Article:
Spain votes in repeat general election amid Catalonia tensions
Spain voted Sunday in its fourth general election in as many years amid heightened tensions over Catalonia's separatist push, an issue that has fuelled a surge in support for upstart far-right party Vox.
Madrid: Spain voted Sunday in its fourth general election in as many years amid heightened tensions over Catalonia's separatist push, an issue that has fuelled a surge in support for upstart far-right party Vox.
The repeat polls were called after Prime Minister Pedro Sanchez failed to secure support from other parties following an inconclusive election in April which saw his Socialist party win the most votes, but no working majority in parliament.
Opinion polls however suggest this new election will fail to break the deadlock. Neither the left nor the right look likely to win a ruling majority in Spain's 350-seat parliament.
The Socialists look set to finish top again, but with slightly fewer seats than the 123 they picked up in April. The main opposition conservative Popular Party (PP) may also strengthen their parliamentary presence.
But the most striking development could be the rise of the far-right Vox party, which might even jump to third-largest in parliament, according to recent polling.
"More ungovernability or stability: Spaniards choose," wrote conservative newspaper ABC on its front page Sunday.
Voting stations opened at 9:00 am (0800 GMT) and will close at 8:00 pm, with results expected a few hours later.
The election comes as Spain finds itself increasingly polarised by the Catalan crisis, which has deepened in recent weeks.
Less than a month ago, Spain's Supreme Court sentenced nine Catalan separatist leaders to lengthy jail terms over their role in a failed 2017 independence bid, sparking days of angry street protests in Barcelona and other Catalan cities that sometimes turned violent.
More than 600 people were injured in the protests, which saw demonstrators torching barricades and throwing stones and Molotov cocktails at police.
Sanchez said Madrid had sent a "significant" number of security forces to the northeastern region to ensure the unrest did not disrupt voting in Catalonia.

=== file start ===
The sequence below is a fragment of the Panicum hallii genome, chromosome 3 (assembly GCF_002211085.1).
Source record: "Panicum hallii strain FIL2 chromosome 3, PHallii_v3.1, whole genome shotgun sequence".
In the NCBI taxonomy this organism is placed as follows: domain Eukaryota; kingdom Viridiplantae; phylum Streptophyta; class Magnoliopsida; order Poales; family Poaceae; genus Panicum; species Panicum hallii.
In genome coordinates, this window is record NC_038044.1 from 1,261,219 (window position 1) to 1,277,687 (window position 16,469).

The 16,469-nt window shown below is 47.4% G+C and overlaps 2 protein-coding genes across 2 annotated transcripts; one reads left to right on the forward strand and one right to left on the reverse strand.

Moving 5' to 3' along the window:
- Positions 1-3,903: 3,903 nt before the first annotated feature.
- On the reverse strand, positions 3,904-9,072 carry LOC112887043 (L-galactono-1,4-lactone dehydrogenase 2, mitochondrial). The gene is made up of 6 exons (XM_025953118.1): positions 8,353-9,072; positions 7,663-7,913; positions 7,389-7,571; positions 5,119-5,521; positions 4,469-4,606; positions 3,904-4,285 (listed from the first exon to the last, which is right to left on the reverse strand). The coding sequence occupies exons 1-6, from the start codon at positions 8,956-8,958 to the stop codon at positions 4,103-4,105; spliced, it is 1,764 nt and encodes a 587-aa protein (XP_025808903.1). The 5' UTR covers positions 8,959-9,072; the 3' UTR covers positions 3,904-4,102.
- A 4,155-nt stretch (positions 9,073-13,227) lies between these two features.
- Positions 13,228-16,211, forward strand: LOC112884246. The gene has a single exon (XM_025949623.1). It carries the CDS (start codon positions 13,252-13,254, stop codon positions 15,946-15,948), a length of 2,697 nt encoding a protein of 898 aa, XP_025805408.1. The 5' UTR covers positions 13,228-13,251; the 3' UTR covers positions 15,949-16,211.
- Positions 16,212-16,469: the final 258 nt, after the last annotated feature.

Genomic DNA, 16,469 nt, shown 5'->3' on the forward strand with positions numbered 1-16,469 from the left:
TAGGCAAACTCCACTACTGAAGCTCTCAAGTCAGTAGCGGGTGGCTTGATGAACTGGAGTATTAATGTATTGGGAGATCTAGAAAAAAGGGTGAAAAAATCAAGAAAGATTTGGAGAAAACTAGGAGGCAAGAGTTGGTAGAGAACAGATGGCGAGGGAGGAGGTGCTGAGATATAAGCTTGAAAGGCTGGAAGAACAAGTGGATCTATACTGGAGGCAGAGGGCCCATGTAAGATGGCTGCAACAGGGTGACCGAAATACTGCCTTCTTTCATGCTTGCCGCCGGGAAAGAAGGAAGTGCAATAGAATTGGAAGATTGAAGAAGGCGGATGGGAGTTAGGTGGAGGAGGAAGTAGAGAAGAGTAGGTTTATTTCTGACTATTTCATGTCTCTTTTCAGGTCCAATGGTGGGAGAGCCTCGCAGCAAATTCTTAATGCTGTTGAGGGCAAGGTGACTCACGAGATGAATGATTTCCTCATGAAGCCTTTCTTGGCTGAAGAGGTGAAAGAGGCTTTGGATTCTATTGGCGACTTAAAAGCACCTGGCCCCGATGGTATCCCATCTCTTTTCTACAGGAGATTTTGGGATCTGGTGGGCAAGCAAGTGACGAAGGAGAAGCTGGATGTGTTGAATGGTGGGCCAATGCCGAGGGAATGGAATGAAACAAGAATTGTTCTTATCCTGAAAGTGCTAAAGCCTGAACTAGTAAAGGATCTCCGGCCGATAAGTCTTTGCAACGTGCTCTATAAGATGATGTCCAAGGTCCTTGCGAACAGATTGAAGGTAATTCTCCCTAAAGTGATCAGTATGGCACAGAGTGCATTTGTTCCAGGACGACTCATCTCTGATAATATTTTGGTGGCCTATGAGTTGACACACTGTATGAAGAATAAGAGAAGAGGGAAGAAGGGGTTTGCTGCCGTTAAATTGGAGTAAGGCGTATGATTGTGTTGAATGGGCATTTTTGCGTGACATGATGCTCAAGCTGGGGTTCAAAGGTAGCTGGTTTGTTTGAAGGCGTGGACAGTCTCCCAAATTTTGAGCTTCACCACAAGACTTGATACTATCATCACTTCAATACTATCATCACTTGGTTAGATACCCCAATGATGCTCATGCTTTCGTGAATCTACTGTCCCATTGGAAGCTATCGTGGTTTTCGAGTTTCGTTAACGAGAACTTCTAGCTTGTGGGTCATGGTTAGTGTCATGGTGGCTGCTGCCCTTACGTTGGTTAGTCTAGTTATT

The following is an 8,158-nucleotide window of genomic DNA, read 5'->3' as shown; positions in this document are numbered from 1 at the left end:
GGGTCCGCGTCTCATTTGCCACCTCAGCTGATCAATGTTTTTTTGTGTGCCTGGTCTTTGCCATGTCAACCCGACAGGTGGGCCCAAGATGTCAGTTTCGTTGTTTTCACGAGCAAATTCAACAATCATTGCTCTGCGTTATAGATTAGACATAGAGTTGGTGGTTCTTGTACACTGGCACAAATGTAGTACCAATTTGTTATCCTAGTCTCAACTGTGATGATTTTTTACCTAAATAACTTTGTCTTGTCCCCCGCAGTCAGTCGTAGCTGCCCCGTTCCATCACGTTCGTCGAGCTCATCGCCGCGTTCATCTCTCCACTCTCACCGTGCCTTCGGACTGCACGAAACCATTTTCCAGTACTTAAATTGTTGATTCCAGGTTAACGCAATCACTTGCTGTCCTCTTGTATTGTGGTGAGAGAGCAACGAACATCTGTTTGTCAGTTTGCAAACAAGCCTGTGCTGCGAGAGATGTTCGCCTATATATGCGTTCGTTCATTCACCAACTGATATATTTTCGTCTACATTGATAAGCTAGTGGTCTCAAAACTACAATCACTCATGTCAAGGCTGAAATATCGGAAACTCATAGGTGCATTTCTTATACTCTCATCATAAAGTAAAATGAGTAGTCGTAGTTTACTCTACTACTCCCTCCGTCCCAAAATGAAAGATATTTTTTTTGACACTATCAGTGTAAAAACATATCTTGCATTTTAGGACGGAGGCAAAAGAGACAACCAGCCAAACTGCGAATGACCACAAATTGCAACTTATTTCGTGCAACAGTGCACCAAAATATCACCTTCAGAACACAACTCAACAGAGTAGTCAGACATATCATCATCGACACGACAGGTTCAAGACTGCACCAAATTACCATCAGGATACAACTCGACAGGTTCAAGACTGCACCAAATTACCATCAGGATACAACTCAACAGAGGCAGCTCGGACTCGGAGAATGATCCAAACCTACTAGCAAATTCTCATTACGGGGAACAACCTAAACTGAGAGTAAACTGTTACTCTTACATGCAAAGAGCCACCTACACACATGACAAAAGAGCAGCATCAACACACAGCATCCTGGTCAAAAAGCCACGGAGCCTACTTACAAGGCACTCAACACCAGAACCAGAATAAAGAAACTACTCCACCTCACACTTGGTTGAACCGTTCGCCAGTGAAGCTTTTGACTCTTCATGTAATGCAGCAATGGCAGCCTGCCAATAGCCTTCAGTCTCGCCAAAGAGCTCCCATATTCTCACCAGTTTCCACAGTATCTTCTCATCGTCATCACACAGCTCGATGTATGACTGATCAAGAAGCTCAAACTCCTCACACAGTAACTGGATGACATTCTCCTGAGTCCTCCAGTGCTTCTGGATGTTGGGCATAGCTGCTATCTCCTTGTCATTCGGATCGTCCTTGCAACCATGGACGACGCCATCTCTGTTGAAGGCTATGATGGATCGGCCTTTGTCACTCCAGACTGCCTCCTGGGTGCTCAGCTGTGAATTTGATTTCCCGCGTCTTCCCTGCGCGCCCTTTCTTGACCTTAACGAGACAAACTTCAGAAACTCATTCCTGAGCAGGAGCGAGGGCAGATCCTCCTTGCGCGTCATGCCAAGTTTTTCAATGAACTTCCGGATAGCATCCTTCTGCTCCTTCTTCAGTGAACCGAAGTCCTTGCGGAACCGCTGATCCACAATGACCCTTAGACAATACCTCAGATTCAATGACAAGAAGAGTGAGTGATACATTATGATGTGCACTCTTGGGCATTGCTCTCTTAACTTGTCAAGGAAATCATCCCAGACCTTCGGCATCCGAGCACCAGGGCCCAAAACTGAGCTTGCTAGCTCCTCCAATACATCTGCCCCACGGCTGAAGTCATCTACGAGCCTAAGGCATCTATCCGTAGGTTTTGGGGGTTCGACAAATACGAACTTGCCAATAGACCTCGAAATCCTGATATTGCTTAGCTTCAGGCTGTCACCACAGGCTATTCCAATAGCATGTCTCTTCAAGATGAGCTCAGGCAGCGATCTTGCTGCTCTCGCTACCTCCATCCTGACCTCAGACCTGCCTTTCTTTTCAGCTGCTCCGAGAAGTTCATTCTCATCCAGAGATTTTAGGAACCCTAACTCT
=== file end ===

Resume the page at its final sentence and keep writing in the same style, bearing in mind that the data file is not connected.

During a TV election debate PP leader Pablo Casado called for a "real government that will put order in Catalonia".
But the toughest line against the Catalan separatists has come from Vox leader Santiago Abascal.
"Drastic solutions are needed," he said during his final campaign rally on Friday night in Madrid.
He then repeated his pledge to end the Catalan crisis by suspending Catalonia's regional autonomy, banning separatist parties and arresting its regional president, Quim Torra, who has vowed to continue the secession drive.
The crowd responded by chanting "Torra to the dungeon".
At the rally, Ana Escobedo said she has voted for the PP in the past but was drawn to Vox because of its hard line on Catalonia as well as illegal immigration.
"I think we heed to take a heavy hand," she said.
Vox won 24 seats in parliament in the last election in April, in the first significant showing by a far-right faction since Spain's return to democracy following the death of dictator Francisco Franco in 1975.
This time Vox could double that number, polls suggest.
In recent days, Sanchez has repeatedly raised the alarm about Vox's "aggressive ultra-rightwing" policies, warning the party would drag the country back to the dark days of Franco's dictatorship.
"Spain needs a progressive government that puts the brakes on the far-right and a government that puts the brakes on the extremists also here in Catalonia, who are the separatists," he said during his final campaign rally in Barcelona on Friday.
Spain has been caught in political paralysis since the election of December 2015 when far-left Podemos and business-friendly Ciudadanos entered parliament.
That put an end to decades of dominance of the two main parties, the PP and the Socialists, in the eurozone's fourth-largest economy.
But there is a risk Sunday's vote will only prolong the agony.
With no single party able to secure the required 176 seats for a majority, the Socialists are likely to opt for a minority government, ING analyst Steven Trypsteen said.
"Voting intentions appear to have changed since the April election. But these changes will not make it easier to form a government, so the political situation is likely to remain difficult after this weekend's vote," he added.